Ancient Monuments

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Kilm Cottage, palisaded enclosure 555m south of

A Scheduled Monument in East Garioch, Aberdeenshire

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Latitude: 57.2326 / 57°13'57"N

Longitude: -2.3108 / 2°18'38"W

OS Eastings: 381338

OS Northings: 815810

OS Grid: NJ813158

Mapcode National: GBR XC.H5LS

Mapcode Global: WH8P3.GGWR

Entry Name: Kilm Cottage, palisaded enclosure 555m S of

Scheduled Date: 20 February 2009

Source: Historic Environment Scotland

Source ID: SM12463

Schedule Class: Cultural

Category: Prehistoric domestic and defensive: palisaded enclosure

Location: Fintray

County: Aberdeenshire

Electoral Ward: East Garioch

Traditional County: Aberdeenshire


The monument comprises a roughly circular ditched enclosure and palisaded enclosure, of later prehistoric date, visible on oblique aerial photographs as cropmarks in an area of improved pasture. It is situated on a low rise on the N side of Strath Don, at an altitude of 50m above sea level.

A penannular ditch encloses an area about 35m in internal diameter. Limited archaeological excavation of the site in 2004 and 2005 shows the ditch to be bowl-shaped in profile, measuring 4.6m wide by 0.7m deep. Remains of a bank were found on the inner edge of the ditch. A concentric palisaded enclosure within the ditch can be seen in cropmarks on aerial photographs of the site.

The area to be scheduled is circular on plan, to include the remains described and an area around them within which evidence relating to their construction and use may survive, as shown in red on the accompanying map.

Source: Historic Environment Scotland

Statement of Scheduling

Cultural Significance

The monument's cultural significance can be expressed as follows:

Intrinsic characteristics

As a plough-truncated monument visible in cropmarks on aerial photographs, the enclosure is a good example of an enclosed settlement site, shown by excavation to date to the Iron Age, surviving in an area of agricultural activity. Although the enclosure has been cultivated, limited excavation has shown that evidence relating to domestic structures may be preserved as buried deposits inside the enclosure. The palisaded enclosure may represent the remains of another phase of occupation or have been a part of the ditched enclosure. It is likely that a bank would have lain inside the ditch; the excavations found possible remains of such a feature. The ditch is likely to contain archaeological deposits that can tell us about the economy of the inhabitants of the enclosure, the date at which the enclosure was constructed, used and abandoned, and the environment in which the enclosure was built.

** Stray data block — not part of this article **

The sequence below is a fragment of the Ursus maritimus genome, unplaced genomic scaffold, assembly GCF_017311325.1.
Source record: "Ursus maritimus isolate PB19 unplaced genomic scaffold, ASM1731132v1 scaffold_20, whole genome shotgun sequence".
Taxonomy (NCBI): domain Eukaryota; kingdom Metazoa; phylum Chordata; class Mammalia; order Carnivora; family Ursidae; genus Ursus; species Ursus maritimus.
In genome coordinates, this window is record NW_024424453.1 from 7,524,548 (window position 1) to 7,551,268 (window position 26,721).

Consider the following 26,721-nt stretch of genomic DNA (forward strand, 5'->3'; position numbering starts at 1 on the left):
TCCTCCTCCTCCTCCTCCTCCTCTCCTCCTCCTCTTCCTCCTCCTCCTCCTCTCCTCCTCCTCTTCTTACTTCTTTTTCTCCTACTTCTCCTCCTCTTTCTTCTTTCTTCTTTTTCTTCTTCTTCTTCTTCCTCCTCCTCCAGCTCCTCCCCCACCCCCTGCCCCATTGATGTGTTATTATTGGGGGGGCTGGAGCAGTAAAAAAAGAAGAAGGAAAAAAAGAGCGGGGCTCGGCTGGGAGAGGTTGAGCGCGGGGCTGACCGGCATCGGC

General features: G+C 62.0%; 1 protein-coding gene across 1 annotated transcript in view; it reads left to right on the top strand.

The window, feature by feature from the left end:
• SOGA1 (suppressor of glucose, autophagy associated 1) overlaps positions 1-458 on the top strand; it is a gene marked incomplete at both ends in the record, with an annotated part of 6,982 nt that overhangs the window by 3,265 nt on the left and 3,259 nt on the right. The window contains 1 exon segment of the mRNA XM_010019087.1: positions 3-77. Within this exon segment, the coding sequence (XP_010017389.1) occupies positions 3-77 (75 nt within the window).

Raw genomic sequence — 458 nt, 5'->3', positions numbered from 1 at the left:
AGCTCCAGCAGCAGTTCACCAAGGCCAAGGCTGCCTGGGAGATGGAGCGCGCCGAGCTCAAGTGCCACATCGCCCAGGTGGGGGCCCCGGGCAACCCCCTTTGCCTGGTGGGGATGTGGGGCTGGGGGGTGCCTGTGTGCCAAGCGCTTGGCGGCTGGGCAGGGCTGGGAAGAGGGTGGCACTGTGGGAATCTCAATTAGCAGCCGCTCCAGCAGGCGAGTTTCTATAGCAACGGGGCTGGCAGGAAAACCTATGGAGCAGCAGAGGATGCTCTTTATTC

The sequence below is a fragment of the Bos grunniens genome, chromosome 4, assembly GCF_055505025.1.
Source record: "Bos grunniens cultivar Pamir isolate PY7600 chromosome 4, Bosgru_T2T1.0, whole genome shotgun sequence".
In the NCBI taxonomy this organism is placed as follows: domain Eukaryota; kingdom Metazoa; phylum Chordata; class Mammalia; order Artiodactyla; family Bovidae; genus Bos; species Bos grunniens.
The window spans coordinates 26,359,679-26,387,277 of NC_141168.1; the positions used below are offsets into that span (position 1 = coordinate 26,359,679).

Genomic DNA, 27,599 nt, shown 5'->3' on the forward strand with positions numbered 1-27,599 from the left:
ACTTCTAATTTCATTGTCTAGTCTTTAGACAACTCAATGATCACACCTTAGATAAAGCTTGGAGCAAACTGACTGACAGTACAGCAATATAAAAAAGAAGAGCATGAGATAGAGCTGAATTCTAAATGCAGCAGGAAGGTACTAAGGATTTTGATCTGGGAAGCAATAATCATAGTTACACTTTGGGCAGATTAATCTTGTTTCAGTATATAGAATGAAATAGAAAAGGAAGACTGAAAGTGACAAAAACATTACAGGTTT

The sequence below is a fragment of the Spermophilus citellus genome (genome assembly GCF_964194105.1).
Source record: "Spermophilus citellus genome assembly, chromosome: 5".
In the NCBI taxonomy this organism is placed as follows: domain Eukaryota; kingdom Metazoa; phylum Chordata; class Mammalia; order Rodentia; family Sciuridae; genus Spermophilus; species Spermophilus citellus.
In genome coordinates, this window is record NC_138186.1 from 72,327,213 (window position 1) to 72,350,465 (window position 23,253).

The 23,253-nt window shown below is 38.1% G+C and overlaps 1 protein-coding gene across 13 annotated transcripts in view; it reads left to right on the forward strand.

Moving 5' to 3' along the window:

Contextual characteristics

The monument commands views along Strath Don. It has the capacity to contribute towards a better understanding of enclosed settlements. Comparing and contrasting the enclosure to other examples both nearby and within the wider area can enable an understanding of how such sites are positioned within the landscape, as well as provide enhanced contexts for the Iron-Age economy and structure of society. This potential is enhance by the site's proximity to Wester Fintray enclosure (NJ81NW53), which may have been occupied contemporaneously. Information gained from the preservation and study of this site can be used to gain an insight into the wider knowledge of Iron-Age enclosed settlement across Scotland.

National Importance

The monument is of national importance because it has an inherent potential to make a significant addition to the understanding of the past, in particular, a type of monument that characterises the wider Iron-Age domestic landscape. Domestic remains and artefacts from settlements have the potential to tell us not only about wider prehistoric society, but also its architecture, how people lived, where they came from and who they had contacts with. Archaeological deposits preserved within the ditch, palisade slot and interior of the monument may provide information about what the contemporary environment looked like and how it was being managed by the prehistoric farmers who lived here. Its loss would impede our ability to understand the placing of such monuments (particularly those on the flanks of hills and along the sides of valleys) within the landscape both in Strathdon and across Scotland, as well as our knowledge of Iron-Age social structure, economy, and building practices.

Source: Historic Environment Scotland



RCAHMS records the monument as NJ1NW38.02, Suttie: Enclosure: Palisaded (possible). Aberdeenshire Council SMR records the monument as NJ81NW0036, Wester Fintray: Cropmarks; Enclosures; Features; Homesteads.


Cook M et al, WESTER FINTRAY, Edinburgh, draft report from Kintore Landscape Project.

Cook M et al 2004, 'Kintore Landscape Project (Fintray parish): Mesolithic flint scatter; Neolithic and Bronze Age lithics; metalworking; cairn; cup-marked boulder', DISCOVERY EXCAV SCOT 5, 15-16.

Cook M et al 2005, 'Kintore Landscape Project: Wester Fintray (Fintray parish), Evaluation; test pitting', DISCOVERY EXCAV SCOT 6, 15.


Source: Historic Environment Scotland

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